IT HAPPENS TO EVERY ATHLETE: You finish a workout and, instead of feeling invigorated, you contemplate checking into a nursing home. But while rest can be restorative, the surest methods to recover your mojo—and bolster your bod against sports injuries—don't involve beers and TiVo. Active recovery is an essential part of any conditioning plan. And as an increasing number of pro athletes are discovering, the best treatments for staying on top of your game come from the realm of alternative health. The trick is matching the cure to your complaint.
TRY IF: You've lost your groove and feel mentally fatigued.
HOW IT WORKS: Developed in India, this ancient combination of postures (asanas) and breathing techniques (pranayama) has run rampant in the States for a reason: Nothing beats it for mind-body wellness. Asanas include seated twists and hip openers to reduce lower-back tension, standing postures to strengthen quads and calves, abdominal work to build core strength, and inversions to develop the upper body and improve coordination. Deep breathing throughout elevates oxygen flow, centering your mind and increasing circulation and flexibility. "Most sports increase tension in muscles and joints," says Ashley Turner, an L.A.-based yoga instructor who leads retreats for surfers and snowboarders. "Yoga wrings that tension out."
FREQUENCY: Two 90-minute classes a week.
WHO DOES IT: Serena and Venus Williams, Kevin Garnett.
TRY IF: You're suffering from acute or chronic pain.
HOW IT WORKS: This 5,000-year-old form of Chinese medicine is lauded for its effectiveness at reducing pain and swelling, loosening tight muscles, and improving circulation. After a preliminary exam, the acupuncturist will insert cactus-spine-thin needles—which typically go an eighth- to a half-inch deep—at precise points along the 12 energy channels, or meridians, to clear "blockages" thought to be linked to discomfort and disease.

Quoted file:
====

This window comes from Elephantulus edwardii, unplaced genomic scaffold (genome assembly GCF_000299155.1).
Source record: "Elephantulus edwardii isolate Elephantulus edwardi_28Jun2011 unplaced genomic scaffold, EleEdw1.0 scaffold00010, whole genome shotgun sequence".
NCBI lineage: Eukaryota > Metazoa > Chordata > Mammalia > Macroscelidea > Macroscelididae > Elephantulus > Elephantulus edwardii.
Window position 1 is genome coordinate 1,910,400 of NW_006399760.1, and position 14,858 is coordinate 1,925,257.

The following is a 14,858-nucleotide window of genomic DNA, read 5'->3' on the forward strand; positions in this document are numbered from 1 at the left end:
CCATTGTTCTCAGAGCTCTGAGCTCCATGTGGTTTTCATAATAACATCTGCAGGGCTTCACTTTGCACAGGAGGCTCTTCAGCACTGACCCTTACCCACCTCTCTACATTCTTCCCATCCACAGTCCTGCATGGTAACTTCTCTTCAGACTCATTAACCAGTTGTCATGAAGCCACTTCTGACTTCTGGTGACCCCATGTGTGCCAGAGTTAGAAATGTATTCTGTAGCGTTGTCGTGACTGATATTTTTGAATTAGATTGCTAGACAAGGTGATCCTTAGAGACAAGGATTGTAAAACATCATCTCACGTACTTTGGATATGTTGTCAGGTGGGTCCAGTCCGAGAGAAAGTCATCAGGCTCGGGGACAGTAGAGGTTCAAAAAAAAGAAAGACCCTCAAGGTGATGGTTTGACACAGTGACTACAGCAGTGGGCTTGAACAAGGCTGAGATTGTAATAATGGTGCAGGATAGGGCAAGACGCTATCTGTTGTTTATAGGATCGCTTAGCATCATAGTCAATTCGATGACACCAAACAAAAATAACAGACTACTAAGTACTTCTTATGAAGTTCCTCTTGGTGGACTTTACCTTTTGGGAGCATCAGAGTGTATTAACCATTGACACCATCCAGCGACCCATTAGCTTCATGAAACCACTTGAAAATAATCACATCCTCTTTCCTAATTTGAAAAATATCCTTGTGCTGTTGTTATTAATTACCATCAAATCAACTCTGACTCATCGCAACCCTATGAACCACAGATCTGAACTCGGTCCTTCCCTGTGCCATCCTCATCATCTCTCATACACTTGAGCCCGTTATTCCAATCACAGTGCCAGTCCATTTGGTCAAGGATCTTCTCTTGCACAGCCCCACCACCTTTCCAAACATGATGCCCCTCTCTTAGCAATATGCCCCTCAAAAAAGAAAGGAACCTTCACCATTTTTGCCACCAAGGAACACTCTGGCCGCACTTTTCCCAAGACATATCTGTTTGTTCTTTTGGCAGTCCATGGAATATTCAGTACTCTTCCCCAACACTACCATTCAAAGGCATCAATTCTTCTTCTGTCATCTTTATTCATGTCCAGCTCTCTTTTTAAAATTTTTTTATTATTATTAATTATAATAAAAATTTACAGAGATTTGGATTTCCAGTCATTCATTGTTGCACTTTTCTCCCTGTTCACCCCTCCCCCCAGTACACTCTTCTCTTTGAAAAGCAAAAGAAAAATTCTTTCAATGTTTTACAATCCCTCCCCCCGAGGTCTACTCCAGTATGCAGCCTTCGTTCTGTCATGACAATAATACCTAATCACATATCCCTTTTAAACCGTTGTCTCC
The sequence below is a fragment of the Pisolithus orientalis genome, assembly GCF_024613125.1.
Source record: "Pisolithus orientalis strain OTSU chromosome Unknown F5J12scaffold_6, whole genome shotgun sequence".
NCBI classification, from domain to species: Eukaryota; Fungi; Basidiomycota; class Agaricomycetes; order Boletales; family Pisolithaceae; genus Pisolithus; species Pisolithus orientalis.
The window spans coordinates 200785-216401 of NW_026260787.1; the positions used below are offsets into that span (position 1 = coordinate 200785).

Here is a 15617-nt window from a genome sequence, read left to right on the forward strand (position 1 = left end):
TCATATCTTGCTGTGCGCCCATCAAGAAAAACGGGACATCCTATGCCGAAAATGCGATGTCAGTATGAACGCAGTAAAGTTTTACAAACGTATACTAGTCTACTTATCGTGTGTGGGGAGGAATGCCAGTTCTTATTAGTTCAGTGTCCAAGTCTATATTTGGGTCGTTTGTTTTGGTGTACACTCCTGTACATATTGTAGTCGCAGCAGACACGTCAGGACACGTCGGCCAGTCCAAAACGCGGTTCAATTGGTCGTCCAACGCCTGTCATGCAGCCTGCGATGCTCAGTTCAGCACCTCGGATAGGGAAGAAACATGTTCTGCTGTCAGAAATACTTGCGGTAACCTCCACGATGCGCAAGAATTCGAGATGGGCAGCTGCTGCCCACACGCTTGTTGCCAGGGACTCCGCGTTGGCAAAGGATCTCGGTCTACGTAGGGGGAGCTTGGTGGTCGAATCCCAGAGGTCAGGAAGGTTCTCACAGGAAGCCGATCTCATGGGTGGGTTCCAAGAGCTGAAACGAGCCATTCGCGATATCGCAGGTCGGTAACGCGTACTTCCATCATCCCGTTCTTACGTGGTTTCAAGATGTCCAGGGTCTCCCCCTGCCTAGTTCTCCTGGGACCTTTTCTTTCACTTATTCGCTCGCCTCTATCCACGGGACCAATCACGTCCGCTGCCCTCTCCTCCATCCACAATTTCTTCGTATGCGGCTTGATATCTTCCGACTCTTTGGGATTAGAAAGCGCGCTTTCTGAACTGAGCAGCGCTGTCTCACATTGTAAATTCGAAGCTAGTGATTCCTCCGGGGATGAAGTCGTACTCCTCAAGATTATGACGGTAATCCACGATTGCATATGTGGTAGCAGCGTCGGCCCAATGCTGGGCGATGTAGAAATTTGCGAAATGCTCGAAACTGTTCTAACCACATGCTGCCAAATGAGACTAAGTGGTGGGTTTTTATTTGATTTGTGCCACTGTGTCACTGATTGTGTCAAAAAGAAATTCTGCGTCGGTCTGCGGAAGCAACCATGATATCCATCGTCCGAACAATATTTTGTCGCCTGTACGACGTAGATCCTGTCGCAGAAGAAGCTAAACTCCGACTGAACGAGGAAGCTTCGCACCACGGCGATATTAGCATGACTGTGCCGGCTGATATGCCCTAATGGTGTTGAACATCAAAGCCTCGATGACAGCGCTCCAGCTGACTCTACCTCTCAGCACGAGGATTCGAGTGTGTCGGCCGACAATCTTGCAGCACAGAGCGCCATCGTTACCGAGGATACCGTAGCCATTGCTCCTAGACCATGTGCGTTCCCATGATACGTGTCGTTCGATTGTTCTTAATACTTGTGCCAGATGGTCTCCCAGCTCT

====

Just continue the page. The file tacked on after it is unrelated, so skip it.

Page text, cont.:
FREQUENCY: For acute pain from an injury, three sessions a week for two weeks; for general wellness, once a month.
WHO DOES IT: Shaquille O'Neal, Matt Hasselbeck.
TRY IF: You don't trust your limbs after an injury.
HOW IT WORKS: A hybrid of yoga and calisthenics, Pilates is based on the concept that a strong core is the key to full-body stability. Using spring-tension machines (sounds scarier than they look), you'll elongate and strengthen big muscles like the quadriceps and glutes, tone the local muscles in your shoulders, and build abdominal and pelvic strength. "When your core is integrated with both your global and local muscle groups," says Santa Monica, California, instructor Marcee Friedman, "they'll work together in a balanced way, which stabilizes your joints and helps you move more efficiently."
FREQUENCY: For injury recovery, three times a week; for maintenance, once a week.
WHO DOES IT: Curt Schilling, Tiger Woods.
TRY IF: You keep getting injured.
HOW IT WORKS: Developed in the fifties, Rolfing is a manipulation of the fascia tissue, the cartilaginous substance that surrounds muscles. By using a variety of firm and gentle hand-pressure techniques to elongate the fascia throughout the body, Rolfers enable the skeleton and muscles to slip back into their natural alignments so you can move the way you're supposed to. The result: You'll suffer fewer injuries and heal faster. Even better, "athletes get a bump in performance because their whole body works better," says Jeffrey Maitland, former team Rolfer for the NBA's Phoenix Suns.
FREQUENCY: For optimum alignment, ten 90-minute sessions over the course of ten weeks.
WHO DOES IT: Randy Moss, Phil Jackson.
TRY IF: You feel underpowered and unfocused.
HOW IT WORKS: This ancient Chinese martial art consists of linked, slow-motion poses—one-legged stands, twists, and kicks—that teach you to quiet your mind and utilize the natural flow of energy, or chi. "Instead of isolated motions, you'll move from your core and thus harness more power with less effort," says Jeff English, a Santa Fe, New Mexico–based tai chi and tennis instructor. You'll also learn to concentrate on your breathing so you can turn off all that distracting inner dialogue—"I should have worn my other shoes!"—and focus on the task at hand.
FREQUENCY: Two to three times a week with an instructor, then solo once you have the moves down.
WHO DOES IT: Yao Ming, Jet Li.
TRY IF: You're toasted from a major competition.
HOW IT WORKS: Passed down by Buddhist monks, Thai massage blends elements of acupressure (acupuncture with fingers) and yoga. Think of it as intensive stretching class, except that your teacher moves your body for you while using his thumbs, hands, elbows, knees, and feet to dig into your key pressure points. "The simultaneous stretching and compression increases energy flow and range of motion, soothes tense muscles, and eliminates toxins," says Kimberly Call, a Thai-massage therapist and instructor in San Francisco. You might feel like a puppet, but you'll rebound that much faster.
FREQUENCY: A two-hour session after intense training or competition.
WHO DOES IT: Rochelle Ballard.